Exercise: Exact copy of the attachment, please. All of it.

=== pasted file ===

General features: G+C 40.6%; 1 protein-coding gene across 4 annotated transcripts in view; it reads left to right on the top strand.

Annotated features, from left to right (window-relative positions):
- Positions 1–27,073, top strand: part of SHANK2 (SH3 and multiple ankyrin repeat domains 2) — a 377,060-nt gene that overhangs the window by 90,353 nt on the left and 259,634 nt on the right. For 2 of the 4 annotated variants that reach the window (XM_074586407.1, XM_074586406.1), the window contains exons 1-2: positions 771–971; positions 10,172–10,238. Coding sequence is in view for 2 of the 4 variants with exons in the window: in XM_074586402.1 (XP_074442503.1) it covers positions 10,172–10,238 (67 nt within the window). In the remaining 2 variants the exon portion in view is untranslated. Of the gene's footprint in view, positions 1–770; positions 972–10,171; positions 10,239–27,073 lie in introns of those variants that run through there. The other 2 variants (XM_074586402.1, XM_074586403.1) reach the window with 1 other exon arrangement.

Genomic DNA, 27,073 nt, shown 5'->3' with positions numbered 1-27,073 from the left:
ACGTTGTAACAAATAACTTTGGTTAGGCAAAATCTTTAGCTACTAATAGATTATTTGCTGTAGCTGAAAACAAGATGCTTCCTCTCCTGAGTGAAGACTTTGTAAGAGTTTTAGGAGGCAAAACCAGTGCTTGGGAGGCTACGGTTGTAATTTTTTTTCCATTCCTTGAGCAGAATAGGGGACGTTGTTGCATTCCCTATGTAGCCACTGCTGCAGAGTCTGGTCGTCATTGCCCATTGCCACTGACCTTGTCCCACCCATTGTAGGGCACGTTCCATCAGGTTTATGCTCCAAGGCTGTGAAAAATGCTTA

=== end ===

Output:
General features: G+C 40.6%; 1 protein-coding gene across 4 annotated transcripts in view; it reads left to right on the top strand.

Annotated features, from left to right (window-relative positions):
- Positions 1–27,073, top strand: part of SHANK2 (SH3 and multiple ankyrin repeat domains 2) — a 377,060-nt gene that overhangs the window by 90,353 nt on the left and 259,634 nt on the right. For 2 of the 4 annotated variants that reach the window (XM_074586407.1, XM_074586406.1), the window contains exons 1-2: positions 771–971; positions 10,172–10,238. Coding sequence is in view for 2 of the 4 variants with exons in the window: in XM_074586402.1 (XP_074442503.1) it covers positions 10,172–10,238 (67 nt within the window). In the remaining 2 variants the exon portion in view is untranslated. Of the gene's footprint in view, positions 1–770; positions 972–10,171; positions 10,239–27,073 lie in introns of those variants that run through there. The other 2 variants (XM_074586402.1, XM_074586403.1) reach the window with 1 other exon arrangement.

Genomic DNA, 27,073 nt, shown 5'->3' with positions numbered 1-27,073 from the left:
ACGTTGTAACAAATAACTTTGGTTAGGCAAAATCTTTAGCTACTAATAGATTATTTGCTGTAGCTGAAAACAAGATGCTTCCTCTCCTGAGTGAAGACTTTGTAAGAGTTTTAGGAGGCAAAACCAGTGCTTGGGAGGCTACGGTTGTAATTTTTTTTCCATTCCTTGAGCAGAATAGGGGACGTTGTTGCATTCCCTATGTAGCCACTGCTGCAGAGTCTGGTCGTCATTGCCCATTGCCACTGACCTTGTCCCACCCATTGTAGGGCACGTTCCATCAGGTTTATGCTCCAAGGCTGTGAAAAATGCTTA